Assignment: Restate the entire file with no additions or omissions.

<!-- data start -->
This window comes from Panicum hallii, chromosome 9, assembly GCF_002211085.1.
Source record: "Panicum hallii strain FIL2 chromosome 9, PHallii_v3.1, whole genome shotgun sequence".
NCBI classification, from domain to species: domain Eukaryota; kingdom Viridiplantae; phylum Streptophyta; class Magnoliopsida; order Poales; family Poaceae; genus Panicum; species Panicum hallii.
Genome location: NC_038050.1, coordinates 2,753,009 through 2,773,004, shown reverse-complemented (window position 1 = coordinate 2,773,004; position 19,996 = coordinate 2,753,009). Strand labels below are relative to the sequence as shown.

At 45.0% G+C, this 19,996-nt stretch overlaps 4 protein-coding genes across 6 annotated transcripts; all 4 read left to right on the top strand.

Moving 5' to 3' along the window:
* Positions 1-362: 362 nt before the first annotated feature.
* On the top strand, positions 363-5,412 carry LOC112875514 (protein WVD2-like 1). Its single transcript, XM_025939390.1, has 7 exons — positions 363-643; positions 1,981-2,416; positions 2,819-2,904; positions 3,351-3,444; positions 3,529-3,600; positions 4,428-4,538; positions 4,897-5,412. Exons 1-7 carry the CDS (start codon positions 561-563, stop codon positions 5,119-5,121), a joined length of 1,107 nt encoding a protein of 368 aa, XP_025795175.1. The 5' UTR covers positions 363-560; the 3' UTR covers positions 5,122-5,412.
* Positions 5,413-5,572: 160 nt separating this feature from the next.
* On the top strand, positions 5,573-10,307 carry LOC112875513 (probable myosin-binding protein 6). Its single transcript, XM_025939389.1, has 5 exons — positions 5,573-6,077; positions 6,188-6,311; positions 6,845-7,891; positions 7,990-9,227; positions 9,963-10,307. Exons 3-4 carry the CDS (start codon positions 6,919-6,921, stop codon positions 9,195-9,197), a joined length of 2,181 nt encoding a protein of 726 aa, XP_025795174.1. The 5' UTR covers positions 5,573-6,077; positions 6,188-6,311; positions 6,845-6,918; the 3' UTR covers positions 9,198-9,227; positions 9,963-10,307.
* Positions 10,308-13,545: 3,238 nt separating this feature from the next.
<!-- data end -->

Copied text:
This window comes from Panicum hallii, chromosome 9, assembly GCF_002211085.1.
Source record: "Panicum hallii strain FIL2 chromosome 9, PHallii_v3.1, whole genome shotgun sequence".
NCBI classification, from domain to species: domain Eukaryota; kingdom Viridiplantae; phylum Streptophyta; class Magnoliopsida; order Poales; family Poaceae; genus Panicum; species Panicum hallii.
Genome location: NC_038050.1, coordinates 2,753,009 through 2,773,004, shown reverse-complemented (window position 1 = coordinate 2,773,004; position 19,996 = coordinate 2,753,009). Strand labels below are relative to the sequence as shown.

At 45.0% G+C, this 19,996-nt stretch overlaps 4 protein-coding genes across 6 annotated transcripts; all 4 read left to right on the top strand.

Moving 5' to 3' along the window:
* Positions 1-362: 362 nt before the first annotated feature.
* On the top strand, positions 363-5,412 carry LOC112875514 (protein WVD2-like 1). Its single transcript, XM_025939390.1, has 7 exons — positions 363-643; positions 1,981-2,416; positions 2,819-2,904; positions 3,351-3,444; positions 3,529-3,600; positions 4,428-4,538; positions 4,897-5,412. Exons 1-7 carry the CDS (start codon positions 561-563, stop codon positions 5,119-5,121), a joined length of 1,107 nt encoding a protein of 368 aa, XP_025795175.1. The 5' UTR covers positions 363-560; the 3' UTR covers positions 5,122-5,412.
* Positions 5,413-5,572: 160 nt separating this feature from the next.
* On the top strand, positions 5,573-10,307 carry LOC112875513 (probable myosin-binding protein 6). Its single transcript, XM_025939389.1, has 5 exons — positions 5,573-6,077; positions 6,188-6,311; positions 6,845-7,891; positions 7,990-9,227; positions 9,963-10,307. Exons 3-4 carry the CDS (start codon positions 6,919-6,921, stop codon positions 9,195-9,197), a joined length of 2,181 nt encoding a protein of 726 aa, XP_025795174.1. The 5' UTR covers positions 5,573-6,077; positions 6,188-6,311; positions 6,845-6,918; the 3' UTR covers positions 9,198-9,227; positions 9,963-10,307.
* Positions 10,308-13,545: 3,238 nt separating this feature from the next.